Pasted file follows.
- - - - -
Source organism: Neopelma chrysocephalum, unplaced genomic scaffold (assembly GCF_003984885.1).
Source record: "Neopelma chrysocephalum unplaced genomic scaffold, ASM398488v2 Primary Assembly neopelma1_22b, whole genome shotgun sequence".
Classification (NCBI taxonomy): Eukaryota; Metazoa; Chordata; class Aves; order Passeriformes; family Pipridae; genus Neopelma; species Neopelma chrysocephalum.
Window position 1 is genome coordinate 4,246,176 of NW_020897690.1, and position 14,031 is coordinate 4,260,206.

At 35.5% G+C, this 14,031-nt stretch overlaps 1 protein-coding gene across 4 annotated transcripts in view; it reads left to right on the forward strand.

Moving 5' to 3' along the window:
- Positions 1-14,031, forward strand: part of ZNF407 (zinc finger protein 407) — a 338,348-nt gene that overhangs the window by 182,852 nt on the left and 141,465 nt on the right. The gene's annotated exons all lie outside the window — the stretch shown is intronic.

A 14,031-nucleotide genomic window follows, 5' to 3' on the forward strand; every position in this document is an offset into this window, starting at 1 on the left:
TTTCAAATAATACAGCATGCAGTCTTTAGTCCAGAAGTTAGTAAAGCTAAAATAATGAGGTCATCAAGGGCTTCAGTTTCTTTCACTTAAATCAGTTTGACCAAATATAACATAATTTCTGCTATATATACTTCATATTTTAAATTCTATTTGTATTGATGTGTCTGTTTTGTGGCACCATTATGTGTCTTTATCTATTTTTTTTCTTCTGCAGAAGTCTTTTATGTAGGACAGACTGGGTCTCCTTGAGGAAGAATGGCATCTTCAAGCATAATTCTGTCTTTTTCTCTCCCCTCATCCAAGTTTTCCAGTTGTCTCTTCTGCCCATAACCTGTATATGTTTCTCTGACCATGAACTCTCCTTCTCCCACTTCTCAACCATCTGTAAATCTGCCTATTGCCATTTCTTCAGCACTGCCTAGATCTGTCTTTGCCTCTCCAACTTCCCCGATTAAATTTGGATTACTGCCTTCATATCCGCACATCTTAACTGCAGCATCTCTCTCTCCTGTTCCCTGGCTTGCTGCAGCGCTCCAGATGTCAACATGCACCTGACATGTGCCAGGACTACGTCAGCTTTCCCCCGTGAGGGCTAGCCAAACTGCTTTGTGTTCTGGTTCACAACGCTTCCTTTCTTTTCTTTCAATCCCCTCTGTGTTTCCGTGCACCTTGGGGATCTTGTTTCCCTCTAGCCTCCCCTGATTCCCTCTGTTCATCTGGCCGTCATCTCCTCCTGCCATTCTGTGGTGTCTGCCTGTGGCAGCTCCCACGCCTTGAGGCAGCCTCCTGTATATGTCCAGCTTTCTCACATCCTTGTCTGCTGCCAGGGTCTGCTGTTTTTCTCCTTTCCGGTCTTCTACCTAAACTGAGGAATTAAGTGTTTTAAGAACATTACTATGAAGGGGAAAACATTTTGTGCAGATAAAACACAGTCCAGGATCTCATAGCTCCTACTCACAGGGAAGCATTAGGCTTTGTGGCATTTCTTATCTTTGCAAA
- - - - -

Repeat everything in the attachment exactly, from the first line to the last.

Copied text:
Source organism: Neopelma chrysocephalum, unplaced genomic scaffold (assembly GCF_003984885.1).
Source record: "Neopelma chrysocephalum unplaced genomic scaffold, ASM398488v2 Primary Assembly neopelma1_22b, whole genome shotgun sequence".
Classification (NCBI taxonomy): Eukaryota; Metazoa; Chordata; class Aves; order Passeriformes; family Pipridae; genus Neopelma; species Neopelma chrysocephalum.
Window position 1 is genome coordinate 4,246,176 of NW_020897690.1, and position 14,031 is coordinate 4,260,206.

At 35.5% G+C, this 14,031-nt stretch overlaps 1 protein-coding gene across 4 annotated transcripts in view; it reads left to right on the forward strand.

Moving 5' to 3' along the window:
- Positions 1-14,031, forward strand: part of ZNF407 (zinc finger protein 407) — a 338,348-nt gene that overhangs the window by 182,852 nt on the left and 141,465 nt on the right. The gene's annotated exons all lie outside the window — the stretch shown is intronic.

A 14,031-nucleotide genomic window follows, 5' to 3' on the forward strand; every position in this document is an offset into this window, starting at 1 on the left:
TTTCAAATAATACAGCATGCAGTCTTTAGTCCAGAAGTTAGTAAAGCTAAAATAATGAGGTCATCAAGGGCTTCAGTTTCTTTCACTTAAATCAGTTTGACCAAATATAACATAATTTCTGCTATATATACTTCATATTTTAAATTCTATTTGTATTGATGTGTCTGTTTTGTGGCACCATTATGTGTCTTTATCTATTTTTTTTCTTCTGCAGAAGTCTTTTATGTAGGACAGACTGGGTCTCCTTGAGGAAGAATGGCATCTTCAAGCATAATTCTGTCTTTTTCTCTCCCCTCATCCAAGTTTTCCAGTTGTCTCTTCTGCCCATAACCTGTATATGTTTCTCTGACCATGAACTCTCCTTCTCCCACTTCTCAACCATCTGTAAATCTGCCTATTGCCATTTCTTCAGCACTGCCTAGATCTGTCTTTGCCTCTCCAACTTCCCCGATTAAATTTGGATTACTGCCTTCATATCCGCACATCTTAACTGCAGCATCTCTCTCTCCTGTTCCCTGGCTTGCTGCAGCGCTCCAGATGTCAACATGCACCTGACATGTGCCAGGACTACGTCAGCTTTCCCCCGTGAGGGCTAGCCAAACTGCTTTGTGTTCTGGTTCACAACGCTTCCTTTCTTTTCTTTCAATCCCCTCTGTGTTTCCGTGCACCTTGGGGATCTTGTTTCCCTCTAGCCTCCCCTGATTCCCTCTGTTCATCTGGCCGTCATCTCCTCCTGCCATTCTGTGGTGTCTGCCTGTGGCAGCTCCCACGCCTTGAGGCAGCCTCCTGTATATGTCCAGCTTTCTCACATCCTTGTCTGCTGCCAGGGTCTGCTGTTTTTCTCCTTTCCGGTCTTCTACCTAAACTGAGGAATTAAGTGTTTTAAGAACATTACTATGAAGGGGAAAACATTTTGTGCAGATAAAACACAGTCCAGGATCTCATAGCTCCTACTCACAGGGAAGCATTAGGCTTTGTGGCATTTCTTATCTTTGCAAA